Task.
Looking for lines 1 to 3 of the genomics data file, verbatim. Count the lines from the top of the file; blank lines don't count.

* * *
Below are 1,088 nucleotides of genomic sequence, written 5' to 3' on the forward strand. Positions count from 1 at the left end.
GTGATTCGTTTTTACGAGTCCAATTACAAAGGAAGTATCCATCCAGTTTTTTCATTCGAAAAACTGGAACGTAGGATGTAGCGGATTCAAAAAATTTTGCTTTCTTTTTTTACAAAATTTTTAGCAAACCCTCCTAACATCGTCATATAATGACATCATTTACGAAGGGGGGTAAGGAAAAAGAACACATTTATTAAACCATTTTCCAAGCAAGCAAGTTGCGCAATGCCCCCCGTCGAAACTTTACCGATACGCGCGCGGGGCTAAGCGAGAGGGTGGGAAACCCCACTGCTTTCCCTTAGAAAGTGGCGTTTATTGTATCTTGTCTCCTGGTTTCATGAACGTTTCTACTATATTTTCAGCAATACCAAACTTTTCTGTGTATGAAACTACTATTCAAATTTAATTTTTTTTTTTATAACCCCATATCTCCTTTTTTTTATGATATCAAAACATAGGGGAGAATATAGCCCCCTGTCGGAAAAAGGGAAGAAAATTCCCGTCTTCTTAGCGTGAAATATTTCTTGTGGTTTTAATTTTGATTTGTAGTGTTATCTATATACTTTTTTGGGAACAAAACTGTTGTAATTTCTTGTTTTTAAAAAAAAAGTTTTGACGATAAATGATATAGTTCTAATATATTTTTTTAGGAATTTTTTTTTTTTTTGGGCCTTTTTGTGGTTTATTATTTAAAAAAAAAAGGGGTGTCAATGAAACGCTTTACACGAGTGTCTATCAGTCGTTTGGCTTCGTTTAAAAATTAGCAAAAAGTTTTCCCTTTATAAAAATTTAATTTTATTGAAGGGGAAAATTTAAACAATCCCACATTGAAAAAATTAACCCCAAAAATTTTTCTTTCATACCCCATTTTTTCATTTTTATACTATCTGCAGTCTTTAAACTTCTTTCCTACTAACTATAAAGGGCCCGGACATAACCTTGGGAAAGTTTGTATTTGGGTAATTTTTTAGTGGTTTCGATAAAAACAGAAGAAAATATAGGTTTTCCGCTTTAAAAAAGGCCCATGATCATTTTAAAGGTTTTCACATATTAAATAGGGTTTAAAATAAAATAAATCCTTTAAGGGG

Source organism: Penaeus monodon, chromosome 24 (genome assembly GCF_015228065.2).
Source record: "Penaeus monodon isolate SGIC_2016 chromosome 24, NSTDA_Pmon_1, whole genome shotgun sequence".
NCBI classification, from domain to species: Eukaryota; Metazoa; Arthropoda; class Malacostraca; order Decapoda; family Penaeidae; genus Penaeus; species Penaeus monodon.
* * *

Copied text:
Below are 1,088 nucleotides of genomic sequence, written 5' to 3' on the forward strand. Positions count from 1 at the left end.
GTGATTCGTTTTTACGAGTCCAATTACAAAGGAAGTATCCATCCAGTTTTTTCATTCGAAAAACTGGAACGTAGGATGTAGCGGATTCAAAAAATTTTGCTTTCTTTTTTTACAAAATTTTTAGCAAACCCTCCTAACATCGTCATATAATGACATCATTTACGAAGGGGGGTAAGGAAAAAGAACACATTTATTAAACCATTTTCCAAGCAAGCAAGTTGCGCAATGCCCCCCGTCGAAACTTTACCGATACGCGCGCGGGGCTAAGCGAGAGGGTGGGAAACCCCACTGCTTTCCCTTAGAAAGTGGCGTTTATTGTATCTTGTCTCCTGGTTTCATGAACGTTTCTACTATATTTTCAGCAATACCAAACTTTTCTGTGTATGAAACTACTATTCAAATTTAATTTTTTTTTTTATAACCCCATATCTCCTTTTTTTTATGATATCAAAACATAGGGGAGAATATAGCCCCCTGTCGGAAAAAGGGAAGAAAATTCCCGTCTTCTTAGCGTGAAATATTTCTTGTGGTTTTAATTTTGATTTGTAGTGTTATCTATATACTTTTTTGGGAACAAAACTGTTGTAATTTCTTGTTTTTAAAAAAAAAGTTTTGACGATAAATGATATAGTTCTAATATATTTTTTTAGGAATTTTTTTTTTTTTTGGGCCTTTTTGTGGTTTATTATTTAAAAAAAAAAGGGGTGTCAATGAAACGCTTTACACGAGTGTCTATCAGTCGTTTGGCTTCGTTTAAAAATTAGCAAAAAGTTTTCCCTTTATAAAAATTTAATTTTATTGAAGGGGAAAATTTAAACAATCCCACATTGAAAAAATTAACCCCAAAAATTTTTCTTTCATACCCCATTTTTTCATTTTTATACTATCTGCAGTCTTTAAACTTCTTTCCTACTAACTATAAAGGGCCCGGACATAACCTTGGGAAAGTTTGTATTTGGGTAATTTTTTAGTGGTTTCGATAAAAACAGAAGAAAATATAGGTTTTCCGCTTTAAAAAAGGCCCATGATCATTTTAAAGGTTTTCACATATTAAATAGGGTTTAAAATAAAATAAATCCTTTAAGGGG

Source organism: Penaeus monodon, chromosome 24 (genome assembly GCF_015228065.2).